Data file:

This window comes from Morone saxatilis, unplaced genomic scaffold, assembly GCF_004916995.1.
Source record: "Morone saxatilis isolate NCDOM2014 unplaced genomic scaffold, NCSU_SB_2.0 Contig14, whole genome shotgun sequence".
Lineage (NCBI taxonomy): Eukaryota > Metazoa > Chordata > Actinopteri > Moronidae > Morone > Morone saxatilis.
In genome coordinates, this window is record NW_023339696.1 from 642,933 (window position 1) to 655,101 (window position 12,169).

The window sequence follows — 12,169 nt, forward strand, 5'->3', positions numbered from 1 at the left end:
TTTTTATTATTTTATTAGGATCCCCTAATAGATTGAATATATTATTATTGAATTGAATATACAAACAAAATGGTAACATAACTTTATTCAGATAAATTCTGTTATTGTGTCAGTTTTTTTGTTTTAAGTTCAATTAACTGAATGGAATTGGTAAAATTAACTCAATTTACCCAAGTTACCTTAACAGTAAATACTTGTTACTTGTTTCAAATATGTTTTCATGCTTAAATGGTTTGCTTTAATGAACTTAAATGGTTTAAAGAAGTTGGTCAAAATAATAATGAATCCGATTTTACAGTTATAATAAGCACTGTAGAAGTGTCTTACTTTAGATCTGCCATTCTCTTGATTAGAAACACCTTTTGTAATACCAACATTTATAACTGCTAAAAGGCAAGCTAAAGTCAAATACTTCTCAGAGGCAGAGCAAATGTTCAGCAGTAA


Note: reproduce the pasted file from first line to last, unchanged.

This window comes from Morone saxatilis, unplaced genomic scaffold, assembly GCF_004916995.1.
Source record: "Morone saxatilis isolate NCDOM2014 unplaced genomic scaffold, NCSU_SB_2.0 Contig14, whole genome shotgun sequence".
Lineage (NCBI taxonomy): Eukaryota > Metazoa > Chordata > Actinopteri > Moronidae > Morone > Morone saxatilis.
In genome coordinates, this window is record NW_023339696.1 from 642,933 (window position 1) to 655,101 (window position 12,169).

The window sequence follows — 12,169 nt, forward strand, 5'->3', positions numbered from 1 at the left end:
TTTTTATTATTTTATTAGGATCCCCTAATAGATTGAATATATTATTATTGAATTGAATATACAAACAAAATGGTAACATAACTTTATTCAGATAAATTCTGTTATTGTGTCAGTTTTTTTGTTTTAAGTTCAATTAACTGAATGGAATTGGTAAAATTAACTCAATTTACCCAAGTTACCTTAACAGTAAATACTTGTTACTTGTTTCAAATATGTTTTCATGCTTAAATGGTTTGCTTTAATGAACTTAAATGGTTTAAAGAAGTTGGTCAAAATAATAATGAATCCGATTTTACAGTTATAATAAGCACTGTAGAAGTGTCTTACTTTAGATCTGCCATTCTCTTGATTAGAAACACCTTTTGTAATACCAACATTTATAACTGCTAAAAGGCAAGCTAAAGTCAAATACTTCTCAGAGGCAGAGCAAATGTTCAGCAGTAA